What will help you is to know the scope of the story. Is it local, or continent spanning? This will tell you what you need to develop. Creating a world it's good to have an outline or framework, but you don't need to fill in every detail (names of prominent people/gods/places/cultures, etc.) right off. But if you have the initial framework...ie: Island Nations...ie Hold of the Sea Princesses, are in a low grade war with the Pirate Guild and in negotiations...with Fredrick the Third's Kingdom that just endured a civil war (brother against brother monarch)...that may be enough. If the story takes place mainly in the Sea Princesses hold, you might need to know that they make their money hunting whales, and fishing...and would need to narrow down who some of the princesses who are in power are...at least by name...and as the character new to the world discovers...so would the reader, and you would flesh it out. And having that framework will provide consistency, so that you don't write yourself into an inconsistency or a corner.

    Take notes and jot ideas and keep them in a file.

    Also, what you do and how much in depth you plan might be determined if it's a stand alone story, or if it's intended to be a series. If it's a series, more planning and flexibility and note taking are in order...because readers will expect that consistency. And what you say and do and have happen in the first book can't be just randomly changed in the second...because it won't work--for the next book, or really the world in its expanded view, or you think this way is better, in retrospect.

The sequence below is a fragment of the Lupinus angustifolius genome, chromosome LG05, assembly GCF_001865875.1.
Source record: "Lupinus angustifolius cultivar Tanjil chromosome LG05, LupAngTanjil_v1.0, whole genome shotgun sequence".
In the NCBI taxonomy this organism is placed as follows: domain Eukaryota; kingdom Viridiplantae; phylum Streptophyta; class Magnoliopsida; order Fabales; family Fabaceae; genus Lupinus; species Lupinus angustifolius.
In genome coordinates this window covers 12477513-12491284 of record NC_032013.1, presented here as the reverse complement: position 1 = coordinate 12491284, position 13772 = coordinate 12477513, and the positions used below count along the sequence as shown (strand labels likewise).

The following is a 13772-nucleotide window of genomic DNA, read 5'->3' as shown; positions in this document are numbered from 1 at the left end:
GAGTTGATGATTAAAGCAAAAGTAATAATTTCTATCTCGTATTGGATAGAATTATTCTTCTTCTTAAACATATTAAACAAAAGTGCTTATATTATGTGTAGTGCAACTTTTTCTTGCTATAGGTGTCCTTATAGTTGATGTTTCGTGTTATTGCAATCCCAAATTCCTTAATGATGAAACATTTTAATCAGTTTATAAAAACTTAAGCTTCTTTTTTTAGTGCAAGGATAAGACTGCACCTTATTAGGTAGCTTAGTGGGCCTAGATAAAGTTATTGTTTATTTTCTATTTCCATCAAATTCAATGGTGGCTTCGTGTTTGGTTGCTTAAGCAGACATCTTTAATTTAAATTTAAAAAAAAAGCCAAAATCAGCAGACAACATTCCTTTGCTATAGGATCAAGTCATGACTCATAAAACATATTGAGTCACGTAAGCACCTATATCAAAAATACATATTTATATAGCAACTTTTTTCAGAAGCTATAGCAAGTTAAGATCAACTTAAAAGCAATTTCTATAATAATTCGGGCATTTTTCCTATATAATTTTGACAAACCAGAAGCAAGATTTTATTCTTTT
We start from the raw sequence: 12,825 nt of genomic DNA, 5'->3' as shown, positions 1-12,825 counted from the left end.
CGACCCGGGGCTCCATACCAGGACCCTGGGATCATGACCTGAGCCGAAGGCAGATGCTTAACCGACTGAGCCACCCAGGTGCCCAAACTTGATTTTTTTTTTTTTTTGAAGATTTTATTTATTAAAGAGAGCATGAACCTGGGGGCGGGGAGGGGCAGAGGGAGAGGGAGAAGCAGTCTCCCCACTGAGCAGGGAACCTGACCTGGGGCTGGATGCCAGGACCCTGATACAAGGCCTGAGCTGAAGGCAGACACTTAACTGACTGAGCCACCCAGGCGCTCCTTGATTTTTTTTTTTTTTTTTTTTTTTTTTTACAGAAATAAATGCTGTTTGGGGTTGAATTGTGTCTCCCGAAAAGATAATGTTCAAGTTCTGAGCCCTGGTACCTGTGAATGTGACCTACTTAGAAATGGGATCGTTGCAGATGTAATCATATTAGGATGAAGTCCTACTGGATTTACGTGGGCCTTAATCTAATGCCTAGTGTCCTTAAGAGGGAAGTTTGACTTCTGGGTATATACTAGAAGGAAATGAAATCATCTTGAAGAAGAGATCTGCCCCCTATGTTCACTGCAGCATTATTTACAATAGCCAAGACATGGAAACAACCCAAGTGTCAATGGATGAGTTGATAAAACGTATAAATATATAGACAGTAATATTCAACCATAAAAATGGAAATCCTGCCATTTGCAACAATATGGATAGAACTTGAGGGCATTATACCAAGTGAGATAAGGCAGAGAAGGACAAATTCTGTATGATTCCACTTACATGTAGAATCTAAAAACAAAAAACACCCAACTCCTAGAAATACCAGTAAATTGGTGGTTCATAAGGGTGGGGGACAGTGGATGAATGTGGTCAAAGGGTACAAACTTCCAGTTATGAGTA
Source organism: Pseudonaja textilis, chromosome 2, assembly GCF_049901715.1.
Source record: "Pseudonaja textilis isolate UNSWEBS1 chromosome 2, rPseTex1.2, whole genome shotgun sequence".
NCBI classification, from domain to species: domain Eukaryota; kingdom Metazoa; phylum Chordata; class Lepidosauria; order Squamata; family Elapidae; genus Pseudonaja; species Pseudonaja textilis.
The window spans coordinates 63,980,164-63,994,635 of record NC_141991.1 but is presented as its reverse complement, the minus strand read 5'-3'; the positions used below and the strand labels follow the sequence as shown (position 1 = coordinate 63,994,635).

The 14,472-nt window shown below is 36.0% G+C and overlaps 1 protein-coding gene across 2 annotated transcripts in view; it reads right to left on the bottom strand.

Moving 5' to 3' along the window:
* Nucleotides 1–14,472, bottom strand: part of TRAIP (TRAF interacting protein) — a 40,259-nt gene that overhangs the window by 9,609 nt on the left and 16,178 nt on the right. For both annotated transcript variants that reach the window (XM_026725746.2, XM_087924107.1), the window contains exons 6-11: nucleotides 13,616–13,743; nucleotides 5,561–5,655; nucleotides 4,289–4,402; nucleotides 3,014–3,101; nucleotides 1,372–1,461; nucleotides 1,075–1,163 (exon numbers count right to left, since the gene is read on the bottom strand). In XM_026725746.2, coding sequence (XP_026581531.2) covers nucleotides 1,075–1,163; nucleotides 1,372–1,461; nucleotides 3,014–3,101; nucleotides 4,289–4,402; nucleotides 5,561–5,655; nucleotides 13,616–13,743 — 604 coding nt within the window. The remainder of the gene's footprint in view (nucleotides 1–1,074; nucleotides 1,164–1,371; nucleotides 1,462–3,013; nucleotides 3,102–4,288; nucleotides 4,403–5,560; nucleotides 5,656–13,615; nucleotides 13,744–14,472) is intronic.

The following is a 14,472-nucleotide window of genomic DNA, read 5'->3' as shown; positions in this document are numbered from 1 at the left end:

That's my two cents...worth...really broad answers for what's a broad and wide open question.

    Wishing you the best as you press forward!
     
  4. Chinspinner
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    Chinspinner Contributing Member Contributor

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    All I would say is that unless it is some dreamland or opium induced creation, it is best to make it consistent, i.e. it is governed by consistent physical and magical laws.
     
  5. Sarah Everheart
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    Sarah Everheart New Member